Geerewol Celebrations

Geerewol Celebrations

Rainy season, late June to mid-September
Geerewol Celebrations are elaborate week-long festivities held by the Wodaabe people of Niger as a kind of male beauty contest. The festivities also serve the important purpose of allowing young men and women to meet prospective mates outside their circle of cousins.
There are two main dances to the celebrations, the yaake and the geerewol .
The yaake is the dance for demonstrating charm. The men paint their faces with pale yellow or red powder and borders of black kohl around their eyes; they also shave their hairline to heighten the forehead. They dance in a line, leaning forward on tiptoe to accentuate their height, and contorting their faces with rolling eyes, pursed lips, and inflated cheeks. Their charm and personality is judged based on these expressions.
The geerewol is held to select the most beautiful men. In this dance the men line up wearing beads on their bare chests and turbans adorned with ostrich feathers on their heads. For a couple of hours they chant and jump and stomp while selected young unmarried women kneel and scrutinize them. These women are the judges; eventually they walk toward the dancers and indicate their favorites by swinging their arms.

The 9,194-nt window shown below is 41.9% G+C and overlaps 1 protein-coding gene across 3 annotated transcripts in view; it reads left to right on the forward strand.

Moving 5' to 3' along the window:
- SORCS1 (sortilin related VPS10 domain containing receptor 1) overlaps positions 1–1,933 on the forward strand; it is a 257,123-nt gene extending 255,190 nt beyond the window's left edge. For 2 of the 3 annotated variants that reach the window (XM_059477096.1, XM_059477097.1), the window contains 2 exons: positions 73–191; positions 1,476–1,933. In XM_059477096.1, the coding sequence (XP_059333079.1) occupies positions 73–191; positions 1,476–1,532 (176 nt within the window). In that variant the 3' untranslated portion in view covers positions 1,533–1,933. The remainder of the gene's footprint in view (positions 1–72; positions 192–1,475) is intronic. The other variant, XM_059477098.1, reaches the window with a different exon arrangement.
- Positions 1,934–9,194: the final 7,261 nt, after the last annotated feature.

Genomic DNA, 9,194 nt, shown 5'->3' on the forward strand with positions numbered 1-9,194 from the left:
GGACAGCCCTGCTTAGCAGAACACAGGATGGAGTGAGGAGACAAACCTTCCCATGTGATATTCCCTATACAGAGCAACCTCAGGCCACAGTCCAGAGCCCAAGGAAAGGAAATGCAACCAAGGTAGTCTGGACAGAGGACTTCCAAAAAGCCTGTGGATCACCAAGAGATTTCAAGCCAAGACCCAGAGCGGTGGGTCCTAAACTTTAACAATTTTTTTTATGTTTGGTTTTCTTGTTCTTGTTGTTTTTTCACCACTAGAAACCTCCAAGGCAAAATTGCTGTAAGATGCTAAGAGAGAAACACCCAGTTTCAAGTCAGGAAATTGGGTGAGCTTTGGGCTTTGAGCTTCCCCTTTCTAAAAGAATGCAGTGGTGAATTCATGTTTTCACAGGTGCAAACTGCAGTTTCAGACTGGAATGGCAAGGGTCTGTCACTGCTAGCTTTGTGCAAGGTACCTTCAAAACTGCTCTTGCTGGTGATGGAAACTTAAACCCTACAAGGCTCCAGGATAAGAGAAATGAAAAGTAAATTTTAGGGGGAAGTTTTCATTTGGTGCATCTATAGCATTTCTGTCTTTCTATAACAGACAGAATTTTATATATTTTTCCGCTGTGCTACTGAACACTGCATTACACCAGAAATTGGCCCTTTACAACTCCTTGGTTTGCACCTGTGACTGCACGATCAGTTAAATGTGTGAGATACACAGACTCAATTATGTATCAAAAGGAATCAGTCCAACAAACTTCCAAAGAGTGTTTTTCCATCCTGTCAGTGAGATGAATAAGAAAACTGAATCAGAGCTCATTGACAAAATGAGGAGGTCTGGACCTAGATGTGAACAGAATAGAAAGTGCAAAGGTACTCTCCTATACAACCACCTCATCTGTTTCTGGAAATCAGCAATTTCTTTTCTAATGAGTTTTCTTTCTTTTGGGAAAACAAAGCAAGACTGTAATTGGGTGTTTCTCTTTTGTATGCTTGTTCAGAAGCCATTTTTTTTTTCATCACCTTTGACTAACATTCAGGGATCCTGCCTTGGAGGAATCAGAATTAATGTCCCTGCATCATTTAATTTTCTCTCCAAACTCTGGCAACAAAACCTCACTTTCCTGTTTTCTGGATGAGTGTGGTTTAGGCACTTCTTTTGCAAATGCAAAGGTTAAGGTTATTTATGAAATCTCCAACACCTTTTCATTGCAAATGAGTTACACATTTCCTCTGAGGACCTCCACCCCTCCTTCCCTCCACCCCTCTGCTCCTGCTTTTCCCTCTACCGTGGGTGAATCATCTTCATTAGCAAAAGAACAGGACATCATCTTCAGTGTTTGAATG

The Geerewol celebration ends at sunrise after an entire night of dancing when the host group presents the departing guests with roasted meat.
CONTACTS:
Niger Embassy
2204 R St. N.W.
Washington, D.C. 20008
202-483-4224; fax: 202-483-3169
www.nigerembassyusa.org
African Ceremonies Inc.
230 W. 41st St.
New York, NY 10036
fax: 207-794-7330
www.africanceremonies.com